It was obviously just a matter of time before there would be an Aster appliance from Teradata and some tuned bidirectional Teradata-Aster connectivity. These have now been announced. I didn’t notice anything particularly surprising in the details of either. About the biggest excitement is that Aster is traditionally a Red Hat shop, but for the purposes of appliance delivery has now embraced SUSE Linux.
Along with the announcements comes updated positioning such as:
- Better SQL than the MapReduce alternatives have.
- Better MapReduce than the SQL alternatives have.
- Easy(ier) way to do complex analytics on multi-structured data. (Aster has embraced that term.)
and of course
- Now also with Teradata’s beautifully engineered hardware and system management software!
As might also be expected, the announcements are accompanied by pictures along the lines of “There are your various data sources; there’s Teradata; there’s Aster; there’s Hadoop; look at all the nice arrows connecting them!”
Teradata Aster further decided it was time for a 5.0 DBMS release. Highlights include:
- Aster’s SQL-MapReduce has more flexible inputs. Specifically, if you view SQL/ MapReduce as steroid-enhanced table functions, those functions can now each have multiple tables as input. Aster is rightly positioning this as the key feature of the Aster 5.0 release.
- Workload management now explicitly manages not only CPU and I/O, but also RAM. That surely makes it safer to use algorithms which aggressively create temporary data structures. And the allocation is dynamic, in that it can be throttled back if workloads require.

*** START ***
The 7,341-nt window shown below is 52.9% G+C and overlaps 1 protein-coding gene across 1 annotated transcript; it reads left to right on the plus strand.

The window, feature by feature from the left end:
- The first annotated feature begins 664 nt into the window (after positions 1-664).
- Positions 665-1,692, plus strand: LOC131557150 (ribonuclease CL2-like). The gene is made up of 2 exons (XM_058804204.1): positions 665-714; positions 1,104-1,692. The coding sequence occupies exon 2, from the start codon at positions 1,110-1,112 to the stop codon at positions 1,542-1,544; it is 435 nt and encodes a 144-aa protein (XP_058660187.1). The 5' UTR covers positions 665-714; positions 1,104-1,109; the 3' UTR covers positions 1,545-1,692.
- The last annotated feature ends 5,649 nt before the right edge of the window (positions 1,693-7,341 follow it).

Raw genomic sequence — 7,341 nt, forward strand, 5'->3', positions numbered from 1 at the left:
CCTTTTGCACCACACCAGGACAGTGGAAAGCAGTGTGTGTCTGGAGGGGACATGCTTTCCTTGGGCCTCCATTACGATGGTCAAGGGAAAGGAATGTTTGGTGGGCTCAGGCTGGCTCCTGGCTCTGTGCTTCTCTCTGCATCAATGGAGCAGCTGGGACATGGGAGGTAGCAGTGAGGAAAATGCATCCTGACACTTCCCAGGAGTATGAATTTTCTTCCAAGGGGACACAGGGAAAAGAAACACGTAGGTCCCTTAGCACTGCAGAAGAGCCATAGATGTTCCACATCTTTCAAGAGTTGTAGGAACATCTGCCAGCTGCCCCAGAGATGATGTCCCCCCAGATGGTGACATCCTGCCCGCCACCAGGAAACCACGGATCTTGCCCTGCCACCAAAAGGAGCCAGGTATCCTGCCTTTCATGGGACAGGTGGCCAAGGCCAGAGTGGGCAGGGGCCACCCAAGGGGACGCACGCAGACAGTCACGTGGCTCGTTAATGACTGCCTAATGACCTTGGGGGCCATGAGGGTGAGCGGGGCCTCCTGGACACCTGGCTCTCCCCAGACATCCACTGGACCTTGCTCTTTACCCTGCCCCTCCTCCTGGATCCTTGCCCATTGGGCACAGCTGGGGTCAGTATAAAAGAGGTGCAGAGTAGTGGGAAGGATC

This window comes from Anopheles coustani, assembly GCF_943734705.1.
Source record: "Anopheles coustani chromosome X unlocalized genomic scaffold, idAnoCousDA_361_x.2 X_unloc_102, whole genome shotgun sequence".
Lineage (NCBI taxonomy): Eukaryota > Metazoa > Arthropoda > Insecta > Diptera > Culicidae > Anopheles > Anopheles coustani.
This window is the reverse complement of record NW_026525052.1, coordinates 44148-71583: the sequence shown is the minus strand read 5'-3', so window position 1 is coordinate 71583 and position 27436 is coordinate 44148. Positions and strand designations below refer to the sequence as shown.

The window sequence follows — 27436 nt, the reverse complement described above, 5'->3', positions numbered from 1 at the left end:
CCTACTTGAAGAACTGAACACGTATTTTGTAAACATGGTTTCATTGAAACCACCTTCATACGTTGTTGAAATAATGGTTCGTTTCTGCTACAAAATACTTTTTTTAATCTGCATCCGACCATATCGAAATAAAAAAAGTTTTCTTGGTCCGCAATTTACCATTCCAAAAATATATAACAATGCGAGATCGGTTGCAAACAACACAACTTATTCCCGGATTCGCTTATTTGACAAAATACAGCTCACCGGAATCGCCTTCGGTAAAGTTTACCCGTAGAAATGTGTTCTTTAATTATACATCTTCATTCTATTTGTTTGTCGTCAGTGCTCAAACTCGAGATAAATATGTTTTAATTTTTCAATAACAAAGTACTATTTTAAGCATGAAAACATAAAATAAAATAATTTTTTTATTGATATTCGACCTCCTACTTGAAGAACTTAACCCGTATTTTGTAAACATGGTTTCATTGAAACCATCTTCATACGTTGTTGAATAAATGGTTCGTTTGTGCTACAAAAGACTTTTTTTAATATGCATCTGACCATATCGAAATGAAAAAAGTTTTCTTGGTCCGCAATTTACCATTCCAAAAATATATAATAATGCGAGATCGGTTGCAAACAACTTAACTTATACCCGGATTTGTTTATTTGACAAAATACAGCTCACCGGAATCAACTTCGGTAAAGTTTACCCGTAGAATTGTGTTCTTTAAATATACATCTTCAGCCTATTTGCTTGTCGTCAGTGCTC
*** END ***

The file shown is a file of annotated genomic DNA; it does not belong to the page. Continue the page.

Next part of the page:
- There’s more SQL functionality — I think this is minor, as Aster seems to have had pretty good SQL coverage already.
- Performance has been improved; i.e., Bottleneck Whack-A-Mole has progressed in multiple ways. One improvement Aster thinks is cutting-edge is a hybrid kind of join that tries to be a hash, then reverts to a merge if it has to spill out of memory. (E.g., if the available RAM is throttled back.)
Also, Aster is always expanding its library of prebuilt analytic functions/packages — often in connection with specific customer engagements — and took this opportunity to mention numerous recent or near-future additions to the list.
Part of Aster’s motivation in making multiple input tables available to its parallel analytic functions seems to be to allow the use of intermediate result sets alongside raw data. In some ways, this seems to be an alternative to the MPI-based approach favored by SAS, and highlights limitations of the vanilla MapReduce paradigm. The specific examples given were k-means clustering and — which I’d never heard of before — SAX pattern matching.
For an example of two true data tables being used as inputs, Aster offered a case of advertising attribution, with the data being about impressions and also conversions. Frankly, I suspect a “join them all and let MapReduce sort them out” strategy would also work for that application; if you join on something like Customer_ID, just how big would the result set really be? Even so, we can imagine other cases in which messy boundaries for graphs or time series makes that strategy unappealing, and — you read it here first! — Aster’s target use cases are focused on time series and graphs.
And finally: Whenever I ask the Aster folks “So, how big are Aster databases that are actually in production?”, they try to convince me that this is the wrong thing to ask. But — without actually answering the question — they did say:
- The new Teradata Aster appliance has been tested to a couple hundred terabytes.
- They are very confident about scaling Aster to a few hundred terabytes.
- They don’t have much in the way of proof in the 1 petabyte range.